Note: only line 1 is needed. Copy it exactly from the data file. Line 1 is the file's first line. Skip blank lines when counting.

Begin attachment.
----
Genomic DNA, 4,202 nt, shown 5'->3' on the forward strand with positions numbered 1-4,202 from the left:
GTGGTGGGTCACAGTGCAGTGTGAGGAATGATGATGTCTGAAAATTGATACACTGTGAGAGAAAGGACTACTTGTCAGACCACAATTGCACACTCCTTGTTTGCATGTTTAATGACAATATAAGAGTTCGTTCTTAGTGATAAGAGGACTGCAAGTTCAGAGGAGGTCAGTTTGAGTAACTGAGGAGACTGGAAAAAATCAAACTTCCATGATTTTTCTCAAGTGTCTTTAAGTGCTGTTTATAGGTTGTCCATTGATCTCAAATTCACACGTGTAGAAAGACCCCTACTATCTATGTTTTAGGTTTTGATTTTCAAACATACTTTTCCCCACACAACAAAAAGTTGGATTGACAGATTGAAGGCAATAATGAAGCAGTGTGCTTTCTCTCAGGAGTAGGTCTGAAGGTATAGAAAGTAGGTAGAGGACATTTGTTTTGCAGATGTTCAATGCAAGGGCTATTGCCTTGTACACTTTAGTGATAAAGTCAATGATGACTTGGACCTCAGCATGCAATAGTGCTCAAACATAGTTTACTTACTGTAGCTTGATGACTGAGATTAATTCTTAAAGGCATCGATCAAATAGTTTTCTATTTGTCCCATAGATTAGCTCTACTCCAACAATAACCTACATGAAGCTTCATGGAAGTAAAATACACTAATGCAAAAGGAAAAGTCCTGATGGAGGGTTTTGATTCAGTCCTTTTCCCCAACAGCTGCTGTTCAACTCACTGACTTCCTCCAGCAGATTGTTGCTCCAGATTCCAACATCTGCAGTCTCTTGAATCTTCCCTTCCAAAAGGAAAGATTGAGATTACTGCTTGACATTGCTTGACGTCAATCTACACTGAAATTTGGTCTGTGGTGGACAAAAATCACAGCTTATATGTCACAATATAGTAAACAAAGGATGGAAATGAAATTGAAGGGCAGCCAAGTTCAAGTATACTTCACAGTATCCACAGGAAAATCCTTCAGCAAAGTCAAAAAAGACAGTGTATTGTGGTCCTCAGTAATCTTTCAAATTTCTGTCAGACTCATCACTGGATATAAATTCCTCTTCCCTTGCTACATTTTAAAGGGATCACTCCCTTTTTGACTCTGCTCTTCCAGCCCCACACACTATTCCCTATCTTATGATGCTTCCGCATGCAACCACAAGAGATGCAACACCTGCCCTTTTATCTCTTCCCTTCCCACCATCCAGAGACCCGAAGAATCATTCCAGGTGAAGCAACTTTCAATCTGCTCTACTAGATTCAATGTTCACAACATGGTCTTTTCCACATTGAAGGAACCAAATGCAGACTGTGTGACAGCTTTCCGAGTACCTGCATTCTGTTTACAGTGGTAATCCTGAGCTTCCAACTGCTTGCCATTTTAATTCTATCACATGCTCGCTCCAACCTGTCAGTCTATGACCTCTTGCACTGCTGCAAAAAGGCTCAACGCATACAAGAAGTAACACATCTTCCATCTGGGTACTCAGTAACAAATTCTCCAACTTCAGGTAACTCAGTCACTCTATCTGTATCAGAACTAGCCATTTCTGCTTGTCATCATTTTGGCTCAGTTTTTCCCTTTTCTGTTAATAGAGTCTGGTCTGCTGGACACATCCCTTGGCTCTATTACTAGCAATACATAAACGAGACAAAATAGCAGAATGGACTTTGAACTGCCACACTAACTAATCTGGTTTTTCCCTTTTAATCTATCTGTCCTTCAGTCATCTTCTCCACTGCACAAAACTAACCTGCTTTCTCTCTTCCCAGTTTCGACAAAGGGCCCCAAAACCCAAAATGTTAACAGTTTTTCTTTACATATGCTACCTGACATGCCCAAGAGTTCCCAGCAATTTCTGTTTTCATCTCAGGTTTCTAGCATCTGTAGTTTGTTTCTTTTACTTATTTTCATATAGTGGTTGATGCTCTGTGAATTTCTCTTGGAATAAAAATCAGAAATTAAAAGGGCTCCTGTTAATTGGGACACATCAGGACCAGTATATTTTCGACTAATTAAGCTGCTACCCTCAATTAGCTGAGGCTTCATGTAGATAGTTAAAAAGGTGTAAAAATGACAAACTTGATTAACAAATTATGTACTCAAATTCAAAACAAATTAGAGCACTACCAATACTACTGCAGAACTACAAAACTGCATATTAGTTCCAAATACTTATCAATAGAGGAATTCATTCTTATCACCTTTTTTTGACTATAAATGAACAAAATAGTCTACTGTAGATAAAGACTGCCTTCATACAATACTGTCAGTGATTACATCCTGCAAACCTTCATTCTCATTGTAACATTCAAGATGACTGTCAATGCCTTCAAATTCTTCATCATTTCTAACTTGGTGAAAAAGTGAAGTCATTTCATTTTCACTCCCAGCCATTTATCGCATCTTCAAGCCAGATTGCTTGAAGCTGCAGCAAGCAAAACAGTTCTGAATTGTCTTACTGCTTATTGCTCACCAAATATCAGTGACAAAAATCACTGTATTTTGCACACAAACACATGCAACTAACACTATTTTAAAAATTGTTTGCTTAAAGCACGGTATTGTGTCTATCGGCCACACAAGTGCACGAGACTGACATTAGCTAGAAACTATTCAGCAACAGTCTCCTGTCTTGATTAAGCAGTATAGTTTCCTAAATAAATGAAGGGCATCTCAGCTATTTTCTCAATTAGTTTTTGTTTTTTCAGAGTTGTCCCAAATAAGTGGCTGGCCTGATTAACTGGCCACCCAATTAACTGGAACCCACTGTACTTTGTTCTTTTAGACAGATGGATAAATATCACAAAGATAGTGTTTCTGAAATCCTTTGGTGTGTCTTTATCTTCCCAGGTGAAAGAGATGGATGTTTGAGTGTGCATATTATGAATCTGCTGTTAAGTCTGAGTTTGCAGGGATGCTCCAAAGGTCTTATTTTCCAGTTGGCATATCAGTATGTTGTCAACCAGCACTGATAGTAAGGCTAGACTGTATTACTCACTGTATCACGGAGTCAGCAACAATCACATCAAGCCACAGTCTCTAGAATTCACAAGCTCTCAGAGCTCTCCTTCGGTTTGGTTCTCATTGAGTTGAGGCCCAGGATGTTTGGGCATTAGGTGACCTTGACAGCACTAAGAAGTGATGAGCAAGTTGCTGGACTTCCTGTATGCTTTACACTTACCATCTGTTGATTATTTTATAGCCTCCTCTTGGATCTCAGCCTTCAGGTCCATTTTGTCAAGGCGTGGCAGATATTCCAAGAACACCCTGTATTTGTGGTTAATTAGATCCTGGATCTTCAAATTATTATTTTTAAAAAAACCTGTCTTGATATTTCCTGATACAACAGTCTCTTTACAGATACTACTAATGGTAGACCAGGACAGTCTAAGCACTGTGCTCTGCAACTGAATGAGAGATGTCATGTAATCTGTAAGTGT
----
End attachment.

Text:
Genomic DNA, 4,202 nt, shown 5'->3' on the forward strand with positions numbered 1-4,202 from the left: